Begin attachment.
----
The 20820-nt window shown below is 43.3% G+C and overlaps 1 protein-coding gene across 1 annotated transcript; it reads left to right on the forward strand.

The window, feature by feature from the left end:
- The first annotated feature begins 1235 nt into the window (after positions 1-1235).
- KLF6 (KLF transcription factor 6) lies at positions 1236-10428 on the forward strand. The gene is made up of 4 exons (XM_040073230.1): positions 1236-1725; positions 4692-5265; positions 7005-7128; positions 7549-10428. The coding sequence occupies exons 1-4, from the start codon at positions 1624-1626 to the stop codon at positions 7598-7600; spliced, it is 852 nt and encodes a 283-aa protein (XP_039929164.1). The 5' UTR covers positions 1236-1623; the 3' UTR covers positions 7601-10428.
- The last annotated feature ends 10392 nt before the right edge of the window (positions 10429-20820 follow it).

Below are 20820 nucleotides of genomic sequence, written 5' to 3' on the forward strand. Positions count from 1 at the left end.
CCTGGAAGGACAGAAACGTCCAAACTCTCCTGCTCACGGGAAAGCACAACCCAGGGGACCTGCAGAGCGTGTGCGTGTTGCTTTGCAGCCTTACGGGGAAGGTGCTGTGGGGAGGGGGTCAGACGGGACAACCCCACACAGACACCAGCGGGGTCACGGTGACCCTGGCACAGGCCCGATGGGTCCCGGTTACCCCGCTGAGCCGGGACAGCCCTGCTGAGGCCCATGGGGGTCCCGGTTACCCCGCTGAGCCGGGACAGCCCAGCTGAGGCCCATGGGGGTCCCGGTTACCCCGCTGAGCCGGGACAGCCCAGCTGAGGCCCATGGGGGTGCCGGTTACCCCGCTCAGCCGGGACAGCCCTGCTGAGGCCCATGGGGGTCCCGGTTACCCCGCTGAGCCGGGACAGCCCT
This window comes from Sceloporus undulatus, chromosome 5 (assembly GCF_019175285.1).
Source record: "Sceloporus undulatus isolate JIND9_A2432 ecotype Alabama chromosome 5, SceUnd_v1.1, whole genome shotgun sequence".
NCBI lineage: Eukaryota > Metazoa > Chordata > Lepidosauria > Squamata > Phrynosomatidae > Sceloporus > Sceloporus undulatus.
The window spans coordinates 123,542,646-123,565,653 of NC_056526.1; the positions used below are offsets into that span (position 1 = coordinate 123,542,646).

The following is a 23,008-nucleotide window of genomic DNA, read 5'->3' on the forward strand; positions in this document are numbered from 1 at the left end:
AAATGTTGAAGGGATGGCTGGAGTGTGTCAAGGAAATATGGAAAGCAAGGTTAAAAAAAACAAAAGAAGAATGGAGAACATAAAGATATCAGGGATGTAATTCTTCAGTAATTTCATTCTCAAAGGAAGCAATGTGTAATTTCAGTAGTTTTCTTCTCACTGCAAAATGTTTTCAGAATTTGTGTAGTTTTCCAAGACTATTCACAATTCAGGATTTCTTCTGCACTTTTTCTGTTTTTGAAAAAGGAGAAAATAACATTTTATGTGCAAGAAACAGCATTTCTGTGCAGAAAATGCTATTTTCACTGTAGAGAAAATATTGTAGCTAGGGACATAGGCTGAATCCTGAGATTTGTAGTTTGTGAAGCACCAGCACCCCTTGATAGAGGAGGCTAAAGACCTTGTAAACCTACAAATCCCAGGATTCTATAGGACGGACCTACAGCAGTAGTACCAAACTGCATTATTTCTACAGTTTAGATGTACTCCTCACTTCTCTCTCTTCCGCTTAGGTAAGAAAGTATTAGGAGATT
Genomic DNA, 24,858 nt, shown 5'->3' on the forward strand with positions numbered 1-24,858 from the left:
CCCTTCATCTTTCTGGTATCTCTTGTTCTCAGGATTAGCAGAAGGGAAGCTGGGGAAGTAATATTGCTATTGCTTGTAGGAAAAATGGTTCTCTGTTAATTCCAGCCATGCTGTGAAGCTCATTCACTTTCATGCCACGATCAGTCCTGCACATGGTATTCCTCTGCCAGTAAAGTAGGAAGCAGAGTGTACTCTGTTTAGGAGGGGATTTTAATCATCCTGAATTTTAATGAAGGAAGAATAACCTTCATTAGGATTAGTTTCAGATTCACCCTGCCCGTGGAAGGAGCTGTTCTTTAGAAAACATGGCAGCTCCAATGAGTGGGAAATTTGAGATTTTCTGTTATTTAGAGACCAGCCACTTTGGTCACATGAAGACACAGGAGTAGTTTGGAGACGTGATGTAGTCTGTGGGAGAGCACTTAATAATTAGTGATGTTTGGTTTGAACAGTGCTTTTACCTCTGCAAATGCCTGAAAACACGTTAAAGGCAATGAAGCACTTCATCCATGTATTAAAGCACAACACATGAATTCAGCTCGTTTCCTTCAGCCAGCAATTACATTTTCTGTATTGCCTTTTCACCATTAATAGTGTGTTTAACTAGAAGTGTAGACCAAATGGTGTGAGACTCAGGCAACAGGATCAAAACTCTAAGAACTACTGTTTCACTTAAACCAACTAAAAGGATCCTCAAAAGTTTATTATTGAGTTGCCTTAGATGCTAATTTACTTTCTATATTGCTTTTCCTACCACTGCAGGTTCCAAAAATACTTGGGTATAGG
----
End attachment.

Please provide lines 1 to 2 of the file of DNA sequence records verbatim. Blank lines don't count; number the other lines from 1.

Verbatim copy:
The 20820-nt window shown below is 43.3% G+C and overlaps 1 protein-coding gene across 1 annotated transcript; it reads left to right on the forward strand.

The window, feature by feature from the left end: